During last night’s debate, in response to a question about the rough treatment of some protesters at his rallies, Donald Trump said “we have some protesters who are bad dudes, they have done bad things.” Trump added:
They are swinging, they are really dangerous and they get in there and start hitting people. And we had a couple big, strong, powerful guys doing damage to people — not only the loudness, the loudness I don’t mind. But doing serious damage.
Trump’s response caused some to raise their eyebrows. But anyone who doubts that there are “bad dudes” among the anti-Trump protesters should watch film of the anti-Trump protests tonight in Chicago.
Republican presidential candidate Donald Trump canceled one of his signature rallies on Friday, calling off the event in Chicago due to safety concerns after protesters packed into the arena where it was to take place.
The announcement that the billionaire businessman would postpone the rally until another day led a large portion of the crowd inside the University of Illinois at Chicago Pavilion to break out into raucous cheers. Meanwhile, supporters of the candidate started chanting “We want Trump! We want Trump!”
There were isolated physical confrontations between some members of the crowd after the event was canceled.
There was no sign of Trump inside the arena on the college campus, where dozens of UIC faculty and staff had petitioned university administrators to cancel the rally. They cited concerns it would create a “hostile and physically dangerous environment” for students. . . .
Chicago community activist Quo Vadis said hundreds of protesters had positioned themselves in groups around the arena, and that they intend to demonstrate right after Trump takes the stage. Their goal, he said, is “for Donald to take the stage and to completely interrupt him. The plan is to shut Donald Trump all the way down.”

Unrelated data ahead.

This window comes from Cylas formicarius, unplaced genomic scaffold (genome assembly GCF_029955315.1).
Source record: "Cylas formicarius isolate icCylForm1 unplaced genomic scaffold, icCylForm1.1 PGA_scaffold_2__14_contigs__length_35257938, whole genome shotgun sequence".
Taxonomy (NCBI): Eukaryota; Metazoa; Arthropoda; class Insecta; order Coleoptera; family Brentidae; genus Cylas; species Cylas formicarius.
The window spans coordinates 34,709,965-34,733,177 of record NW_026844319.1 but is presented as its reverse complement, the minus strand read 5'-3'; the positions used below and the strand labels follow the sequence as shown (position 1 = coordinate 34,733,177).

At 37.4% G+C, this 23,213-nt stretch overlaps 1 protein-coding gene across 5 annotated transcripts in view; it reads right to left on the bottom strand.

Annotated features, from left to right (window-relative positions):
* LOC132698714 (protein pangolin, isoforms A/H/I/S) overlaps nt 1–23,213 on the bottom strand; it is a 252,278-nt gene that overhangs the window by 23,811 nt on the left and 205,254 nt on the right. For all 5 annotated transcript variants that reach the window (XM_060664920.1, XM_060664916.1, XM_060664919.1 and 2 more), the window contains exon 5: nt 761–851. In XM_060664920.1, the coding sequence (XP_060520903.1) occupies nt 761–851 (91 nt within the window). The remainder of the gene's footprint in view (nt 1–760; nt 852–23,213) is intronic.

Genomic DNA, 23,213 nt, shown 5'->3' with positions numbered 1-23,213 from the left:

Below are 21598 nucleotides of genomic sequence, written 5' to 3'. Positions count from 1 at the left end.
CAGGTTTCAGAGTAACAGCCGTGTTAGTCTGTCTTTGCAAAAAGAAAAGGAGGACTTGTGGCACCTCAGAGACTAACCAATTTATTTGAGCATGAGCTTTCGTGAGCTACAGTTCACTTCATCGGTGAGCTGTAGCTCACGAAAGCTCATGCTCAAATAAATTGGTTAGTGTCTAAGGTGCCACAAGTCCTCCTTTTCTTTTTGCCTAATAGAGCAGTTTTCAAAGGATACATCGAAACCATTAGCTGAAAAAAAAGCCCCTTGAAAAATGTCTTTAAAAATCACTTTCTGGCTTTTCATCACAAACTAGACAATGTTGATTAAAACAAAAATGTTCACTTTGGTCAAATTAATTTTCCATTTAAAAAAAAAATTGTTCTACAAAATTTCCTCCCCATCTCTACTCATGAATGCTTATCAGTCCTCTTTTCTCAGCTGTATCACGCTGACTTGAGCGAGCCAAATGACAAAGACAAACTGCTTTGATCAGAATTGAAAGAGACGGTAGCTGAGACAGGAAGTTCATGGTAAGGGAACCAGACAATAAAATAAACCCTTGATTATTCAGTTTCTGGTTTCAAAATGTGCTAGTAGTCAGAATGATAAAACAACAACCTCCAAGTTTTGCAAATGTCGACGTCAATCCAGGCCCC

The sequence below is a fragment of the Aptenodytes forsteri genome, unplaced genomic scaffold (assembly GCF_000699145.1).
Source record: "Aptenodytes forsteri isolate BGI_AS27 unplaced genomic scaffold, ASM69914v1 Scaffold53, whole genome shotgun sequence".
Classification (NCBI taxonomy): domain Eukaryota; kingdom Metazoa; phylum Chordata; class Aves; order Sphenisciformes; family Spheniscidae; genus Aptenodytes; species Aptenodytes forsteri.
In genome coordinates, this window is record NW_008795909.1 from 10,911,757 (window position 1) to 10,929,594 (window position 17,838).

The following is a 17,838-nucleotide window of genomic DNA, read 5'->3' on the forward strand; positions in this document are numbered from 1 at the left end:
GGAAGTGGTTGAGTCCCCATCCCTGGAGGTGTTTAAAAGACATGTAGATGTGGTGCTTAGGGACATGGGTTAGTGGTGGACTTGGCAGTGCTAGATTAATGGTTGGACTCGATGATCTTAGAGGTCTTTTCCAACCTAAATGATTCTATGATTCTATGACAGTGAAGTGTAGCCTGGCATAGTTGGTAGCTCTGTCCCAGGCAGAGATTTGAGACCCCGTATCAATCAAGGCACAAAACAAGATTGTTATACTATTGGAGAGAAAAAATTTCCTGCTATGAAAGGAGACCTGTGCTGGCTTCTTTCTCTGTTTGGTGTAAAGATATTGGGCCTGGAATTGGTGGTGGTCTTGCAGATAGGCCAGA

This is beyond bad dudeism. The left is attempting to “shut all the way down” the leading contender for the presidential nomination of one of our two major political parties. If the left has its way, Trump will not be able to speak in public. He will have to run the modern equivalent of a front-porch campaign.
With no sense of irony, the protesters, having successfully shut Trump down, chanted “this is what democracy looks like.” Many of them also chanted “Bernie,” suggesting that they really mean “this is what Democratic Socialism looks like.” They aren’t wrong.
I have criticized Donald Trump for what looks to me like latent authoritarian. But the left’s authoritarian streak has become patent. And by “the left,” I don’t just mean street protesters. I mean the Obama administration, including its Department of Justice.
This state of affairs doesn’t excuse Trump. If anything, it makes any flirtation with authoritarianism on his part more disturbing. If America can’t have two political parties willing to stand up for freedom of expression, it must have one.